fbpx

1919 Mainstreet, Hopkins, MN 55343 • Hopkins Dentist • (952)935-2121

How Strong are Crowns on Front Teeth? An In-Depth Look

Have you ever considered the resemblance between crowns on front teeth and the majestic headpieces worn by kings and queens? Just as a crown symbolizes power and confidence for monarchs, dental crowns on your front teeth can boost self-assurance by creating a perfect and flawless smile. Yet, the question ‘How strong are crowns on front teeth’ may have crossed your mind, causing you to wonder about their resilience and endurance.

In this blog, we will dig deeper to find the answer to your ‘How strong are crowns on front teeth.’ Before we cut to the chase, let’s give you a brief overview of dental crowns.

What are Dental Crowns?

dental crown

Dental crowns are placed over the existing teeth to cover their imperfections, enhance their appearance, restore functionality, and protect them from damage. Crowns are designed to fit seamlessly into your smile when you bite down. They are a part of restorative dentistry services or are occasionally considered cosmetic dentistry treatments.

Crowns can be fabricated with various materials. Gold, chromium, nickel, palladium, or any other alloy; ceramic and porcelain are the most common. Among all types, metallic crowns typically are not advised for front teeth as they are metallic colored and noticeable, affecting the smile aesthetics.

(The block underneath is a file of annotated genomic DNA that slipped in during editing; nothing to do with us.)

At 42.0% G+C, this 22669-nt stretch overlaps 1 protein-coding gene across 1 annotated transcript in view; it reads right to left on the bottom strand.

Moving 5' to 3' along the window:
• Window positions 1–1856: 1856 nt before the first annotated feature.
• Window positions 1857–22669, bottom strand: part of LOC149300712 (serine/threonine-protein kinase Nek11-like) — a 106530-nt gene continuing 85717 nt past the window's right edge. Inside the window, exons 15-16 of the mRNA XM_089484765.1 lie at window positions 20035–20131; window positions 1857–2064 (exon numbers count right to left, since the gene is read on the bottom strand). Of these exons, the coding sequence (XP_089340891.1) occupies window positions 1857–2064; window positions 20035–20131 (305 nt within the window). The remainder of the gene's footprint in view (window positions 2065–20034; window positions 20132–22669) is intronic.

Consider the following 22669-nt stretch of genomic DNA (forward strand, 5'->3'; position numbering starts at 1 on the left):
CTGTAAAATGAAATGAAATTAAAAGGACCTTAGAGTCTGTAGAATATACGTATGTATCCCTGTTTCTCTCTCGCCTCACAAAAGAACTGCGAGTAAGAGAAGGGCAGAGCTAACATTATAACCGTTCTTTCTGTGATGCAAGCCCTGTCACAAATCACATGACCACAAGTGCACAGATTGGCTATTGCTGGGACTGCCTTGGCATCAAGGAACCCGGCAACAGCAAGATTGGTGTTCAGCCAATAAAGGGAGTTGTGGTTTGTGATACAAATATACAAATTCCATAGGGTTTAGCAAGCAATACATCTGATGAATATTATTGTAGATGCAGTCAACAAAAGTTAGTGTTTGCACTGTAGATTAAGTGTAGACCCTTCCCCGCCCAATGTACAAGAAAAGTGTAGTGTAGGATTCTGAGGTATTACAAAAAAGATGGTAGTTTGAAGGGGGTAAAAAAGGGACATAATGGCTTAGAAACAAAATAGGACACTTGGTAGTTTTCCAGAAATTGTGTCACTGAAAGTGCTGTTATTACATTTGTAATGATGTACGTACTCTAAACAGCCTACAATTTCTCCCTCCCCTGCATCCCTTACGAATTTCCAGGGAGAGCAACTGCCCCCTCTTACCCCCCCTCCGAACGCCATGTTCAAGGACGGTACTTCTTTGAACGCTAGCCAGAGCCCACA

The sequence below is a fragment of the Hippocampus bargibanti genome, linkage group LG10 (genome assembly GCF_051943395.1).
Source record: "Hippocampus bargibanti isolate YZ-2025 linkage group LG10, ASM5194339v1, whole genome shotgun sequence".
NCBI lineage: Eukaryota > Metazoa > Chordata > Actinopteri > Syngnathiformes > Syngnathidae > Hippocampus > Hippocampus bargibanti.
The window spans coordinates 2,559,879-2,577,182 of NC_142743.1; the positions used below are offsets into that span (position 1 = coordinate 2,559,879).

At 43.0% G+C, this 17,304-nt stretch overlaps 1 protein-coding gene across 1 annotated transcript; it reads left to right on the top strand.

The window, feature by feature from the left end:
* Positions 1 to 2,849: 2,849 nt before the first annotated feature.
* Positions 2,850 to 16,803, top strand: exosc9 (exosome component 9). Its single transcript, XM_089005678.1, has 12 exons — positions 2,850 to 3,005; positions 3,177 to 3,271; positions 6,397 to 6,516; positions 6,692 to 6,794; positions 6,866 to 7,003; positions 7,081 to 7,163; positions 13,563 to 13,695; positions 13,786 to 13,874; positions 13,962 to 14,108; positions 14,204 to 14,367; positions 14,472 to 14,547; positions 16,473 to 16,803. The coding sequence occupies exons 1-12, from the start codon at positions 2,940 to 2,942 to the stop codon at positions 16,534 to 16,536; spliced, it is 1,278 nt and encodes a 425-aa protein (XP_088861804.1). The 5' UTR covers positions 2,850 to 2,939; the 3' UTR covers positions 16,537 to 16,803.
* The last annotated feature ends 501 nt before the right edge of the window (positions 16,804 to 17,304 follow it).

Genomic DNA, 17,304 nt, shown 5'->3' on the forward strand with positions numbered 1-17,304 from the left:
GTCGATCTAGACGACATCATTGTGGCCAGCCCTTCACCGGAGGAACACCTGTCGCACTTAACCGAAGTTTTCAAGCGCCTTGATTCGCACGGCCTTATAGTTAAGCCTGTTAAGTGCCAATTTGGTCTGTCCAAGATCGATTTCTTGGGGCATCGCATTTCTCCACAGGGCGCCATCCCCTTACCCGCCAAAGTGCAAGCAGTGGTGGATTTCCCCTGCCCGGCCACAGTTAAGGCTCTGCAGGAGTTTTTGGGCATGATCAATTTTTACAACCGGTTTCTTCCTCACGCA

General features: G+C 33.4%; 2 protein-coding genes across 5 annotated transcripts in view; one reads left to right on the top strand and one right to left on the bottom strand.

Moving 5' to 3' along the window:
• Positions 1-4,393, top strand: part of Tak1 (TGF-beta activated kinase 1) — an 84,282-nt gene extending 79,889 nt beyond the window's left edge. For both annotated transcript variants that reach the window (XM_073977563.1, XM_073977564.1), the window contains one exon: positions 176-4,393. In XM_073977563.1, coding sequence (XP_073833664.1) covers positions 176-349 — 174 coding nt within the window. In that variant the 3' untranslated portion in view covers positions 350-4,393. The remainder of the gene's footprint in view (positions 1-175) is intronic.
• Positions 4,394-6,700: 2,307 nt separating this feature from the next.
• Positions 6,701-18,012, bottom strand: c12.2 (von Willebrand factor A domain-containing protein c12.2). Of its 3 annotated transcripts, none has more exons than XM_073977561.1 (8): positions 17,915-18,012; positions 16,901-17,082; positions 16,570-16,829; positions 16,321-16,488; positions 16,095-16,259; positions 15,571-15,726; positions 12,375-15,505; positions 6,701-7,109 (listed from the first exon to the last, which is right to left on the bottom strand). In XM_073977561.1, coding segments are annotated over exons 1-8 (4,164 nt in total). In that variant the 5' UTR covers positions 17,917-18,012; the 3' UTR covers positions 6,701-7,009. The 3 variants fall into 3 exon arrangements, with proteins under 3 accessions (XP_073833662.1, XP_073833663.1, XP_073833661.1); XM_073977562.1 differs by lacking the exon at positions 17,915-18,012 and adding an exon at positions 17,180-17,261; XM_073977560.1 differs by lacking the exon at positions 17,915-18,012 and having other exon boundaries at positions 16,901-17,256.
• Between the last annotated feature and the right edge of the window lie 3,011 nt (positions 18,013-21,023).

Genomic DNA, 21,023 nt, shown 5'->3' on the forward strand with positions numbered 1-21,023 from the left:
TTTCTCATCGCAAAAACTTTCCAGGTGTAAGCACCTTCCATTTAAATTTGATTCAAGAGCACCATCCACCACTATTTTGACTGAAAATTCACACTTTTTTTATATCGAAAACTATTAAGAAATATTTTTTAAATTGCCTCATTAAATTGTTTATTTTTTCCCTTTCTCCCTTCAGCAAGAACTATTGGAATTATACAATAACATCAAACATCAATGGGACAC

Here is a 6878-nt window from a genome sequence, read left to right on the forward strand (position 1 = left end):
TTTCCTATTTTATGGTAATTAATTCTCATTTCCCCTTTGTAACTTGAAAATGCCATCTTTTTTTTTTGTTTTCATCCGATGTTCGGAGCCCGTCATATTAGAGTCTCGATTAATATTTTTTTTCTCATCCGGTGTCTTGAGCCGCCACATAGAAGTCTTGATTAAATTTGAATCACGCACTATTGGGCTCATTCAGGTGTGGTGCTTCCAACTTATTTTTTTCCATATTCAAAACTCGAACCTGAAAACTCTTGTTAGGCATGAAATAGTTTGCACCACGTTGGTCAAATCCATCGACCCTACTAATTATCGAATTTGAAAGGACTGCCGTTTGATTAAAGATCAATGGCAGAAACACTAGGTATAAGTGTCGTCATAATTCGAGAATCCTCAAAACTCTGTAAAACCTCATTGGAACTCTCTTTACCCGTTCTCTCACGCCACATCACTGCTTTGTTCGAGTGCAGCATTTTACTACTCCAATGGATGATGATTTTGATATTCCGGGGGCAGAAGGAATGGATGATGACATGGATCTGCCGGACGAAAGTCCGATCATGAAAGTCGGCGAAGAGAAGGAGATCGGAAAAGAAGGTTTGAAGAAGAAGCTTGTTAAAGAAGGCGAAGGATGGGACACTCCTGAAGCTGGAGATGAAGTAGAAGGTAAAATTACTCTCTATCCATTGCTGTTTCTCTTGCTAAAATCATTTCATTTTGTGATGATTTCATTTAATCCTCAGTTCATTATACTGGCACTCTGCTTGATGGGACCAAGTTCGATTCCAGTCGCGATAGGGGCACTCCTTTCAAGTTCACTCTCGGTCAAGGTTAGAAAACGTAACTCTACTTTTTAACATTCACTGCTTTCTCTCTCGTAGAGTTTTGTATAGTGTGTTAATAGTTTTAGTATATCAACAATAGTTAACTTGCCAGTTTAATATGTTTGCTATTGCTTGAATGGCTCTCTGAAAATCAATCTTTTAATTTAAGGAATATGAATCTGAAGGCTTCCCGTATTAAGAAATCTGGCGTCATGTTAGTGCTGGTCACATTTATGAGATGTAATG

Dentists prefer ceramic and porcelain crowns for fixing front teeth as they blend in with actual adjacent teeth and go undetectable to others when you smile, laugh, or talk. Before knowing how strong are crowns on front teeth, let’s gather information about what are front tooth crowns.

What are Front Tooth Crowns?

Front tooth crowns are primarily used on molars; dental crowns can be used on your front-facing teeth under certain circumstances. These may be a little less known, but they’re just as effective, and they can work miracles on a smile that requires repair.

Front tooth crowns are often made from ceramic or porcelain because of these materials’ natural tooth-like coloring. Color is essential while restoring a front-facing tooth, as those are the teeth that make up the majority of your smile. When you receive a front tooth crown, your dentist will place extra emphasis on getting just the right shade.

Reasons for Getting a Front Teeth Crown

Front Teeth Crown

Front tooth crowns are not always the best solution for damaged or decayed front-facing teeth. Sometimes, rather than a full crown, you may need a little bonding; also, in other situations, you may opt for dental veneers to restore the appearance of multiple teeth at once. The circumstances when front tooth crowns can be the mst effective are mentioned below.

Severely Damaged Teeth

Bonding can be helpful in case of a smaller chip or other light damage, but in case of significant damage, it may not be enough to restore the tooth. In this case, a front tooth crown may be the best solution.

Significant Decay